Amazon Kindle Fire HD 6 and 7: Best Cheap Tablets Yet

Amazon is out to prove that "cheap" isn't a dirty word when it comes to tablets. The new Kindle Fire 6 and 7 are designed to be twice as durable and reliable as the iPad mini and yet they cost just $99 and $139 respectively. They also sport HD displays, beefy audio and quad-core processors -- all in your choice of five fun colors. And with the new Fire OS, you can share books, movies and other content with the family.

I went hands-on with the Kindle Fire 6 and 7, which give off a much more premium vibe than I expected for the price.

Equipped with Gorilla Glass screens and very sturdy plastic composite backs, the Fire HD 6 and HD 7 are built to withstand a lot more abuse than your typical budget slate. I watched as machines twisted and rolled these devices around without seeing any damage. You should be able to drop the tablets from up to a meter without worrying about breakage. 

MORE: Best Tablets 2014

Amazon also set out to make value-priced tablets that are fast. In a gaming demo versus the pricier Samsung Tab 4, the Kindle HD's 1.5-GHz quad-core MediaTek processor delivered frame rates in the 40 to 50 fps range, versus a sluggish 15 fps for the Samsung.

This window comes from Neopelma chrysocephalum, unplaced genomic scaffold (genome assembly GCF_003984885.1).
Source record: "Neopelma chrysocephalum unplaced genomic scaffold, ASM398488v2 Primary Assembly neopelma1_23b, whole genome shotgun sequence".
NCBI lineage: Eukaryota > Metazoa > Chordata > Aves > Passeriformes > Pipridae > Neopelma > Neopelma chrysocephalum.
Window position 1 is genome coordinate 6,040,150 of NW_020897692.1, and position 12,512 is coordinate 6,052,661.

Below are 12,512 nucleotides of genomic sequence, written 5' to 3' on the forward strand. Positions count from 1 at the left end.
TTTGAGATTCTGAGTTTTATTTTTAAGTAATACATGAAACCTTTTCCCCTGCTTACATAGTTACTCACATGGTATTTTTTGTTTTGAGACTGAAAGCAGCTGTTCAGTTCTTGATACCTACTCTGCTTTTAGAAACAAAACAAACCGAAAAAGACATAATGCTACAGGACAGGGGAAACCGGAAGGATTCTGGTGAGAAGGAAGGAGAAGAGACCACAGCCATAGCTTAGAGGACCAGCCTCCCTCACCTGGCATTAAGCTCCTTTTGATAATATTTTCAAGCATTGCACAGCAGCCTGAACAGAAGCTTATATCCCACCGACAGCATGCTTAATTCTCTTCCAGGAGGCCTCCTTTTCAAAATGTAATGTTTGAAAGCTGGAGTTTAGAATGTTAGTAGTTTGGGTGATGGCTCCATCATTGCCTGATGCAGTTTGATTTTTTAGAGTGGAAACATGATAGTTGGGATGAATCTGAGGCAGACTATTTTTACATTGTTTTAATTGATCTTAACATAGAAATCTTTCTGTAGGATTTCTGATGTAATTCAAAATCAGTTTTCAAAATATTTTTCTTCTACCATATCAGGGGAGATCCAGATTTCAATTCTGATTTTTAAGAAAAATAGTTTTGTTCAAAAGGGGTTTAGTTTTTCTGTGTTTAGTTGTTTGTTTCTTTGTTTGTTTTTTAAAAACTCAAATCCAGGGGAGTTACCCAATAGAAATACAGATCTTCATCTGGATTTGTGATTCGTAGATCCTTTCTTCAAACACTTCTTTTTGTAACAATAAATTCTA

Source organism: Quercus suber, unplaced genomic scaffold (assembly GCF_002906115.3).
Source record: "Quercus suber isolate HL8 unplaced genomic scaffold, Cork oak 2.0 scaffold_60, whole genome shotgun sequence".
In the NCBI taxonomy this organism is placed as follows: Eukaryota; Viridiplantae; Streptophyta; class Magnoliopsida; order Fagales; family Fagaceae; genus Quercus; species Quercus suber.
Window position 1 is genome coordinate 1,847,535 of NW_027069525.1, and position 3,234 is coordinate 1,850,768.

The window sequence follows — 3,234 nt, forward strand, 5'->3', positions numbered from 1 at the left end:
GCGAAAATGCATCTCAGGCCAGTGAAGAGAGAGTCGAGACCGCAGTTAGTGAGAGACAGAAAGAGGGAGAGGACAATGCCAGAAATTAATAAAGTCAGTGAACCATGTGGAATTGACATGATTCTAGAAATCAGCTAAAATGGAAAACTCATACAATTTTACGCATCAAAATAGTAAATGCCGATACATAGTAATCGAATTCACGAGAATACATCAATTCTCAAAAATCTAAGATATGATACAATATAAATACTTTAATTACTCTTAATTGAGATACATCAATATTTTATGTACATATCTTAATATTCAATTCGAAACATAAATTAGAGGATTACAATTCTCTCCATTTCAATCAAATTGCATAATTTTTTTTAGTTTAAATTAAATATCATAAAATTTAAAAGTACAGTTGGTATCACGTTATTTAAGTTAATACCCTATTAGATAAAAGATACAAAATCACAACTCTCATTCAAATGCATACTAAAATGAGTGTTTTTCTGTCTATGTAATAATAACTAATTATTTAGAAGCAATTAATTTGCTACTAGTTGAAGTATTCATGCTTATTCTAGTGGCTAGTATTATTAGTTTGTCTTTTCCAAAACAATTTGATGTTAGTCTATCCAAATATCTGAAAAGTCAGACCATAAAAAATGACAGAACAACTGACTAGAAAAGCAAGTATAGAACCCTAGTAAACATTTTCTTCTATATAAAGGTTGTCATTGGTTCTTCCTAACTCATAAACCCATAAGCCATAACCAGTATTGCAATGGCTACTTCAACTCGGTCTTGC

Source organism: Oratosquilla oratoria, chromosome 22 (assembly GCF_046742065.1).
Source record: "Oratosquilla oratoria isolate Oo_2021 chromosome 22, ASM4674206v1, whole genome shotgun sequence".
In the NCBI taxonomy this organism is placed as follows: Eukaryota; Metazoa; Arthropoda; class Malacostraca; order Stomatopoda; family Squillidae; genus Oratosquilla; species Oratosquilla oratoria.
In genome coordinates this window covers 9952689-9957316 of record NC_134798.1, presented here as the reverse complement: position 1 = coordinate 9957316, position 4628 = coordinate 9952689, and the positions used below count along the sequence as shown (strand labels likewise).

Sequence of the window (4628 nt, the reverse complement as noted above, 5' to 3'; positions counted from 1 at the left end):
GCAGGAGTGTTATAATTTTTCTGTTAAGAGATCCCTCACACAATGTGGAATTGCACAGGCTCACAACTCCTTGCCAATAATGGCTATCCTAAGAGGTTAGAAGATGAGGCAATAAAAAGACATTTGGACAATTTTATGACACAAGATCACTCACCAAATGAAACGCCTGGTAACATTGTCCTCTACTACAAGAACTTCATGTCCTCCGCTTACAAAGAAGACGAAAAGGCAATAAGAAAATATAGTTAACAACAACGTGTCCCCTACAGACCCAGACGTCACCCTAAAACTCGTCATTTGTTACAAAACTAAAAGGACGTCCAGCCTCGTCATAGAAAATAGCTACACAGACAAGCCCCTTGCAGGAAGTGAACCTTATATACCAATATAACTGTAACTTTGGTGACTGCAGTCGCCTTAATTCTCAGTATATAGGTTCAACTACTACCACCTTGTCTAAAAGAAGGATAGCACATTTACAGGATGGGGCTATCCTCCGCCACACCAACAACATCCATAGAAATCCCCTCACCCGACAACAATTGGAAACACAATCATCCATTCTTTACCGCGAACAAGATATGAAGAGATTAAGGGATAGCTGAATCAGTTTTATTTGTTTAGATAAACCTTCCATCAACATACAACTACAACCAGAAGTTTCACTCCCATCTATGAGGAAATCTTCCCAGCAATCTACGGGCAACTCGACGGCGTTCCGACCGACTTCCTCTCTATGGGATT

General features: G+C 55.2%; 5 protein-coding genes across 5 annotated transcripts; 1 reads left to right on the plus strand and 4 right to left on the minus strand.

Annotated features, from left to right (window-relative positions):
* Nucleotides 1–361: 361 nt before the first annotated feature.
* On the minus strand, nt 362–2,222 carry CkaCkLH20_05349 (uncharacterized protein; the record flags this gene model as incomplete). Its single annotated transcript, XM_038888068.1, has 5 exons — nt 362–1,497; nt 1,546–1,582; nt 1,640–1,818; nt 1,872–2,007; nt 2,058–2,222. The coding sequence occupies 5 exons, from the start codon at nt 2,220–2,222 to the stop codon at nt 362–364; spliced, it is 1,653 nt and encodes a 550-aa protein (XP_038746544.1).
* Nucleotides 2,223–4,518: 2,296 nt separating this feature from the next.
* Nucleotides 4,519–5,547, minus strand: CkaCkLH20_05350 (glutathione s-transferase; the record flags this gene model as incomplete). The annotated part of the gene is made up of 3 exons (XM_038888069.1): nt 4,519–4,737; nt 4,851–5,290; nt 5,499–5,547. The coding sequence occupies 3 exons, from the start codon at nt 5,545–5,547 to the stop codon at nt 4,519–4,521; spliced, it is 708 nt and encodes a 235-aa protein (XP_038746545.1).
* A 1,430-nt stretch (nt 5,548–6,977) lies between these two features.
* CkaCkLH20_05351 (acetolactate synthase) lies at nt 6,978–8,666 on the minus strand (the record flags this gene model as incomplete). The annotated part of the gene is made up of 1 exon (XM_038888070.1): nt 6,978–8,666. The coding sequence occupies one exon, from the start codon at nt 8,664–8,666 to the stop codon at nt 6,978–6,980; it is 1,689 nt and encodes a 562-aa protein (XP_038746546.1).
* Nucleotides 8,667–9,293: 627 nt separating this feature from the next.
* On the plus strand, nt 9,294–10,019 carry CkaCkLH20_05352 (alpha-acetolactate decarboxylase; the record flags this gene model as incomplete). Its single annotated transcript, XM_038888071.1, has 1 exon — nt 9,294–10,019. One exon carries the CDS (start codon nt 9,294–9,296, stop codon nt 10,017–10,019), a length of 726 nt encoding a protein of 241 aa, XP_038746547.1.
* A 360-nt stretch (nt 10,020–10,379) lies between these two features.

The displays are pretty sweet, too. The HD 6 and HD 7 both sport 1280 x 800-pixel screens with vibrant hues and wider viewing angles than your typical cheapo tablet. Amazon packs the two devices with beefy audio too, blowing away a Samsung slate in a quick demo.

With Fire OS 4.0, the new Kindle Fires introduce a couple of compelling features that parents will appreciate. Family Library lets you share content with up to 2 adults and 4 children, including Amazon Instant Video. I also like the new profiles option, which lets you unlock the device to specific profiles, complete with personalized carousels of apps and content.

The Kindle Fire HD 6 and 7 come with a 2-MP camera on the back and VGA camera up front for selfies and video chats. Amazon claims that the tablets should supply 8 hours of battery life.

The one thing I don't love about the new Kindles is the 8GB of included storage. Although you can keep plenty of content in the cloud, including unlimited photos, that's not a lot of room for apps. Fortunately, you can step up to 16GB for $20 more.

Mark Spoonauer
Responsible for the editorial vision for, Mark Spoonauer has been Editor in Chief of LAPTOP since 2003 and has covered technology for nearly 15 years. Mark speaks at key tech industry events and makes regular media appearances on CNBC, Fox and CNN. Mark was previously reviews editor at Mobile Computing, and his work has appeared in Wired, Popular Science and Inc.